In yesterday’s post, you saw the Dodge doing his version of “sit on the dog.” Clearly he wasn’t sitting on Emmett so what was that all about?
“Sit on the dog” is a technique that establishes a bond with you and your dog while also conveying some messages to him: your leadership and your dominance. It also helps your dog learn down time, something that’s useful for all dogs but especially hyperactive ones.
Dogs need more than fun, petting, and excitement. All dogs, even puppies, need to learn to relax and “be.” This creates a balanced dog. One that knows there is a time to play, and time to simply sit (and ham it up).
Something we see a lot of in the young dogs that end up in shelters and rescues is they want to act like a puppy. Sure when they were cute, cuddly 15 pounders it was fun to have them walking all over you and kissing you incessantly or acting all a fool. We expect them to be “on” all the time because they are too stinkin’ cute to leave alone!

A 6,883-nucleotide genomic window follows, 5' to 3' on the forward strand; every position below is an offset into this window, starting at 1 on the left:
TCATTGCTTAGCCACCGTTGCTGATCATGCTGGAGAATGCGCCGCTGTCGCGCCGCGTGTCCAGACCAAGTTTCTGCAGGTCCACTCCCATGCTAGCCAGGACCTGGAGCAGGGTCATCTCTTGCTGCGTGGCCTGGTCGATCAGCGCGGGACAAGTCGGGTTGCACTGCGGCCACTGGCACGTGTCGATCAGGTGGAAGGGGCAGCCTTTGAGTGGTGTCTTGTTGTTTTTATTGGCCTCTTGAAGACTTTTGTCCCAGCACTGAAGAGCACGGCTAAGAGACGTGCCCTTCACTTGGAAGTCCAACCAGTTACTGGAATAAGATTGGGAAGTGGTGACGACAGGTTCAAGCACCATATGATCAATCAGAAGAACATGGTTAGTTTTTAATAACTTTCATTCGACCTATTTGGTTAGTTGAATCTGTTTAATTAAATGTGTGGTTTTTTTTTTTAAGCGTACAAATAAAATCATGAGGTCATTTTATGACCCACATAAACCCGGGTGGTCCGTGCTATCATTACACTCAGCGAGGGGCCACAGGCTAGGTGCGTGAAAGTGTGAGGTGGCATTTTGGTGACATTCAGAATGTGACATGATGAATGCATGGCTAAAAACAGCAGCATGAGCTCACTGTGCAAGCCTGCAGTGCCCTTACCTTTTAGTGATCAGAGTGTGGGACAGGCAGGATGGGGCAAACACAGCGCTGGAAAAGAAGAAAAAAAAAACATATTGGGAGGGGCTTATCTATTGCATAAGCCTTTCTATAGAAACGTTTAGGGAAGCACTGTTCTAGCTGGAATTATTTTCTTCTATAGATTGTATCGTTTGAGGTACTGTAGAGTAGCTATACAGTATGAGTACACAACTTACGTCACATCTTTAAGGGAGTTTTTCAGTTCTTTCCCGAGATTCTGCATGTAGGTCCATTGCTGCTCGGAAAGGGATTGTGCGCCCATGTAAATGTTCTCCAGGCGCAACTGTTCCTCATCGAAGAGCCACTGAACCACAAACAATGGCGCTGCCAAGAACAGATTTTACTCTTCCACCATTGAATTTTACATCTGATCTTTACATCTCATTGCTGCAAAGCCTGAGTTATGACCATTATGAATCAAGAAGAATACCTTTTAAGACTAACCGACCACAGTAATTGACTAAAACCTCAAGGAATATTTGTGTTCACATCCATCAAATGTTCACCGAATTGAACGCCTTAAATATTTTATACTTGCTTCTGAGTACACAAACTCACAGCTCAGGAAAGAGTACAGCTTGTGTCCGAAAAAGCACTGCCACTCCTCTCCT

But then our cute 15 pounder starts to grow. A LOT. And he’s still acting that same way because we haven’t taught him any different. And now that he’s 70 pounds, it can be a bit much.
Now he’s not cute anymore and, well, really, how long do we normally stay infatuated? Now there’s a new xBox or now the kids are into sports and here’s this dog that has been taught only to be excited all the time and, well, “we don’t have the time to give him the life he deserves.”
And what happens to those dogs?
Even if you’re past that puppyhood, it’s not too late to start working on exercises like “sit on the dog.” It sounds simple, and it is, but it works as we’re setting with Emmett.
For those who are interested, Dodge is not adoptable but Emmett is.
(Photo courtesy of Show Me YOUR Dog Training, LLC)